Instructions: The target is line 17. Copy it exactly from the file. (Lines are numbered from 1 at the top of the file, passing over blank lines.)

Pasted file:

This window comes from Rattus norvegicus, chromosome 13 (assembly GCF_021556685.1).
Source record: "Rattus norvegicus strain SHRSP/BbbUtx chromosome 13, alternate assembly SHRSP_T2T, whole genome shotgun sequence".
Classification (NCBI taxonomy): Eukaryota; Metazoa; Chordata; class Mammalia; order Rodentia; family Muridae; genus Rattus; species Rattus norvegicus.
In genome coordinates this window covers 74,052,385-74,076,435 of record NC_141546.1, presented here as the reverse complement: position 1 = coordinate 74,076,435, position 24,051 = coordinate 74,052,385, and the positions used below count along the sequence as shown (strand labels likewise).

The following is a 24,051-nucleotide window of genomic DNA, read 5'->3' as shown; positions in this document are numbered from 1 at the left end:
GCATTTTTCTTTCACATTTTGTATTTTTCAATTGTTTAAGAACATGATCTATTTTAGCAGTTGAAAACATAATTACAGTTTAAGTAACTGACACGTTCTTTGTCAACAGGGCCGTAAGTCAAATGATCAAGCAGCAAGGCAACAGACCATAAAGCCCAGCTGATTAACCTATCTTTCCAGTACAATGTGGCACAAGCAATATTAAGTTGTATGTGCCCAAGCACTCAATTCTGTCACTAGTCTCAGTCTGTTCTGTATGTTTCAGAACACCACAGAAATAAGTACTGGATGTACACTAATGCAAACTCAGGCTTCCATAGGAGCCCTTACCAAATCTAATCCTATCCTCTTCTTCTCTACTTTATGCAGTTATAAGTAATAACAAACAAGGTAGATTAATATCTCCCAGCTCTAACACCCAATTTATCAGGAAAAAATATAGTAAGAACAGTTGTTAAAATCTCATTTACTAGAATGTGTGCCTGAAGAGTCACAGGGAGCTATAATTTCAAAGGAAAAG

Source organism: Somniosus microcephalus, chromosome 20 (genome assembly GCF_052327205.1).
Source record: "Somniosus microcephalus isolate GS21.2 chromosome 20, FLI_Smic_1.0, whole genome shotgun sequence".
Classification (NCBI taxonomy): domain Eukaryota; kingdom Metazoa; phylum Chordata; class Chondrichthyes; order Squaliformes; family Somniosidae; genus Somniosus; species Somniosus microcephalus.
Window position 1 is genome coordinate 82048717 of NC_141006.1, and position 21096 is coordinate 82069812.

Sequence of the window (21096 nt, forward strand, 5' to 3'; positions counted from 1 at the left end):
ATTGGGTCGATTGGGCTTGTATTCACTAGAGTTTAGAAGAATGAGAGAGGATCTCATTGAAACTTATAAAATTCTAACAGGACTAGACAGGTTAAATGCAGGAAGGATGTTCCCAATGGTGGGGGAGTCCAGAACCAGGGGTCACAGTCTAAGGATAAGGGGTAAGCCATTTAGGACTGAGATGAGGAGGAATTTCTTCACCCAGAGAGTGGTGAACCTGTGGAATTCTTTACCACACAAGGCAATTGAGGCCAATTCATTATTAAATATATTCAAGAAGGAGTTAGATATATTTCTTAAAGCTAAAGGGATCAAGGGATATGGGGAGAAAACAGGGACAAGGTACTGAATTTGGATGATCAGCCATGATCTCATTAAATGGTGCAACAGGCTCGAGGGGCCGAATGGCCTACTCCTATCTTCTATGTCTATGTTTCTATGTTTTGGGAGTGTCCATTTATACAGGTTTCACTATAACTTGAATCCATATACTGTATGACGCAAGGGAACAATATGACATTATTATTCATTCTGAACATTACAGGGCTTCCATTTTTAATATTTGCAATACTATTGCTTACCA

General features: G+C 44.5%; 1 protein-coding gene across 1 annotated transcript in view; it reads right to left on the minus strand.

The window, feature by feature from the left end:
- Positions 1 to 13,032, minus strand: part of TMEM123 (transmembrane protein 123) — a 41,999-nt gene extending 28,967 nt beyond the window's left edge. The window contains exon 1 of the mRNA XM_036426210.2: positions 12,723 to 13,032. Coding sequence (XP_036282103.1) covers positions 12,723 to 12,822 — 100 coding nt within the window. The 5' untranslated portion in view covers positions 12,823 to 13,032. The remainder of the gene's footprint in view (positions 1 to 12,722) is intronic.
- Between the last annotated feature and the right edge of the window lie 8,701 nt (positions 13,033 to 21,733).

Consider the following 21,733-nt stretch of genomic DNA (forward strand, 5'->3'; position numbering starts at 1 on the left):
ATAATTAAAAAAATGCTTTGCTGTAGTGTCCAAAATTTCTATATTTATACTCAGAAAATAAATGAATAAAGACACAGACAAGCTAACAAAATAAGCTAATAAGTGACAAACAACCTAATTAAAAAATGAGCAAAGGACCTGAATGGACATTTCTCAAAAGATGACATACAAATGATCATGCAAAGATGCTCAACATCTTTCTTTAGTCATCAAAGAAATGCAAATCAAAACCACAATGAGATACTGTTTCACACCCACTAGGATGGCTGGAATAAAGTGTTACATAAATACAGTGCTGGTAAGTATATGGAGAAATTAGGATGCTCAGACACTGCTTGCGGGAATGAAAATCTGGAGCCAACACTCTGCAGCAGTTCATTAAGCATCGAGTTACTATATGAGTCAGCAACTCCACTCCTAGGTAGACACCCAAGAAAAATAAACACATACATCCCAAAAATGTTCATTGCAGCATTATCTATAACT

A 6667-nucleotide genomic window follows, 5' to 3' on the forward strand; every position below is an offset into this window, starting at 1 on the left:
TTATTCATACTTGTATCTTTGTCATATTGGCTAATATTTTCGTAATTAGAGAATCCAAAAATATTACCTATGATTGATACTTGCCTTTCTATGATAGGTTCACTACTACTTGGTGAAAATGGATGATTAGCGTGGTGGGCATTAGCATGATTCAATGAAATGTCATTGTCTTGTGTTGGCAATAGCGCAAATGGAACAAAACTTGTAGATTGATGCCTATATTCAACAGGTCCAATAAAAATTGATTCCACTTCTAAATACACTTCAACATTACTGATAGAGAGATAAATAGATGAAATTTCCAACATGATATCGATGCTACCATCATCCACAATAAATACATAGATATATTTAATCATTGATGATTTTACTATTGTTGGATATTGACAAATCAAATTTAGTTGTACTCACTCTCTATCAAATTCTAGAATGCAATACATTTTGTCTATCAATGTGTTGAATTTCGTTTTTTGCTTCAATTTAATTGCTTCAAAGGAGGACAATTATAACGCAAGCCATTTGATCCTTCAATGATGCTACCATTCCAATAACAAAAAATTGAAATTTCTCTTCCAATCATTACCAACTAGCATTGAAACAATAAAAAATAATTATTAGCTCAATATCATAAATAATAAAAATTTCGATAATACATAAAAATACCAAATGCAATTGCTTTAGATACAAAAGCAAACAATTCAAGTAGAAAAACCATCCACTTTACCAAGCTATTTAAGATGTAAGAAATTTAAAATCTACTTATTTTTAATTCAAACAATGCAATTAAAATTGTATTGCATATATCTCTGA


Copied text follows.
Consider the following 21,733-nt stretch of genomic DNA (forward strand, 5'->3'; position numbering starts at 1 on the left):